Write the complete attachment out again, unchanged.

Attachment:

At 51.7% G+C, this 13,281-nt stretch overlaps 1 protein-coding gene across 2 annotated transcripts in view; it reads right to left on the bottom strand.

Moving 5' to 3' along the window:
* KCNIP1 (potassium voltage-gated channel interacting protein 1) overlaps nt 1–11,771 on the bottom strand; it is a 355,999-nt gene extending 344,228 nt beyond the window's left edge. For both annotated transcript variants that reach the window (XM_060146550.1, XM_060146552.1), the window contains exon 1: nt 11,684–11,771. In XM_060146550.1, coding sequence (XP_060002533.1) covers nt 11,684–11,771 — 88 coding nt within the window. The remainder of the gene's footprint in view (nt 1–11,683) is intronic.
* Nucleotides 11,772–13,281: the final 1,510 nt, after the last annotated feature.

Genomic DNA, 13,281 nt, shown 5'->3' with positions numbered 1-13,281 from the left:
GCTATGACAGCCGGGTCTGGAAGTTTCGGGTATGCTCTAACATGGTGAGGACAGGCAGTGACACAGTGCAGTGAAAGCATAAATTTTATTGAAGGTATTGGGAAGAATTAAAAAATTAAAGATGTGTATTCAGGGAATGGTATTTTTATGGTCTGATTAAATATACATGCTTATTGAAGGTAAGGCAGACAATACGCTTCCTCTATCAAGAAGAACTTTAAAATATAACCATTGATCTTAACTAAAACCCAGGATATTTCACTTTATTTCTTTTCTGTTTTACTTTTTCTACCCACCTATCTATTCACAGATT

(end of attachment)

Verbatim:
At 51.7% G+C, this 13,281-nt stretch overlaps 1 protein-coding gene across 2 annotated transcripts in view; it reads right to left on the bottom strand.

Moving 5' to 3' along the window:
* KCNIP1 (potassium voltage-gated channel interacting protein 1) overlaps nt 1–11,771 on the bottom strand; it is a 355,999-nt gene extending 344,228 nt beyond the window's left edge. For both annotated transcript variants that reach the window (XM_060146550.1, XM_060146552.1), the window contains exon 1: nt 11,684–11,771. In XM_060146550.1, coding sequence (XP_060002533.1) covers nt 11,684–11,771 — 88 coding nt within the window. The remainder of the gene's footprint in view (nt 1–11,683) is intronic.
* Nucleotides 11,772–13,281: the final 1,510 nt, after the last annotated feature.

Genomic DNA, 13,281 nt, shown 5'->3' with positions numbered 1-13,281 from the left:
GCTATGACAGCCGGGTCTGGAAGTTTCGGGTATGCTCTAACATGGTGAGGACAGGCAGTGACACAGTGCAGTGAAAGCATAAATTTTATTGAAGGTATTGGGAAGAATTAAAAAATTAAAGATGTGTATTCAGGGAATGGTATTTTTATGGTCTGATTAAATATACATGCTTATTGAAGGTAAGGCAGACAATACGCTTCCTCTATCAAGAAGAACTTTAAAATATAACCATTGATCTTAACTAAAACCCAGGATATTTCACTTTATTTCTTTTCTGTTTTACTTTTTCTACCCACCTATCTATTCACAGATT